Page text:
Elizabeth Warren promised earlier today that she would have a public school teacher become Secretary of Education if she’s elected president. Folks who closely follow education policy likely realize this is not only a good policy idea, but also a jab at Betsy DeVos, the woman who currently holds the position.
Before she was sworn into office, DeVos had made it her life’s mission to combat public education because she believed it was a “dead end.” She was known as being advocate for school vouchers, which would steer public money away from public schools and into private facilities, and declared that her education reform efforts were part of her efforts to “advance God’s kingdom.” While these might not be sinister causes, they very clearly show she has no interest in strengthening our public schools — something the Department of Education should be focused on.
As a member of the Senate HELP Committee who got to question DeVos during her confirmation process, Sen. Warren was one of the more vocal opponents of the Secretary’s nomination. Her concerns have proven to be justified as DeVos has had an extremely controversial tenure at the Department of Education. The Secretary tried to roll back protections for minority students, killed programs that help students from low income families, and has refused to even consider any meaningful reforms to help prevent gun violence in our schools.
On the other hand, it’s worth noting that before becoming involved in politics, Warren herself was actually a teacher and a fierce advocate for making a better education more accessible to everyone. She briefly taught special education before becoming a highly respected law professor who had a reputation of being highly engaging with her students and doing everything she could to help them succeed. In other words, this is a concept she truly believes in and isn’t just something she’s promising because she had a speech before the American Federation of Teachers.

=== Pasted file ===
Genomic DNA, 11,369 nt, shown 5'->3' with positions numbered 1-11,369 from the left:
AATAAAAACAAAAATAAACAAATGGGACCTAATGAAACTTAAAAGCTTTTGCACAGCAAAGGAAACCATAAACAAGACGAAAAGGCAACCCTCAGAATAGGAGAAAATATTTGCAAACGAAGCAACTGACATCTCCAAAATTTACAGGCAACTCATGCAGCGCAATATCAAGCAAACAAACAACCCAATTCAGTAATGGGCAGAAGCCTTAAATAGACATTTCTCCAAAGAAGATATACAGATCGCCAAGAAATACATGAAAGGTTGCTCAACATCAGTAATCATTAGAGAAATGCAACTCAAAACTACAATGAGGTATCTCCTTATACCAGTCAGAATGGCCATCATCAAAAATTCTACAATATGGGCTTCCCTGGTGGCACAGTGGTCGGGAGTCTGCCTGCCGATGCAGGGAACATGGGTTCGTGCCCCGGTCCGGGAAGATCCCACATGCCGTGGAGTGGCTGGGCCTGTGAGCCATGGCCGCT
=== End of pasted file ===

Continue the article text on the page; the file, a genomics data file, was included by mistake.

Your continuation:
While DeVos might be the polar opposite of a public school teacher, appointing one to such a powerful position isn’t a completely foreign concept. In Virginia, Governor Ralph Northam appointed Atif Qarni, a former middle school civics teacher from Prince William County, to be his Secretary of Education. Qarni has been extremely well received in Virginia by the education community as he brought direct knowledge of the struggles both teachers and students face while in the classroom. This knowledge is part of what’s allowed him to be successful in his efforts to fight for teachers and public schools even as other statewide officials in Virginia have been caught up in scandals.
This concept also ties into the larger message Sen. Warren has focused on throughout her political career and the 2020 presidential campaign; that the public deserves a government that’s serving the best interests of everyone, not just millionaires and billionaires who can already afford expensive private schools for their children. This is just the latest example of how Warren would go about making sure that happens if she’s elected.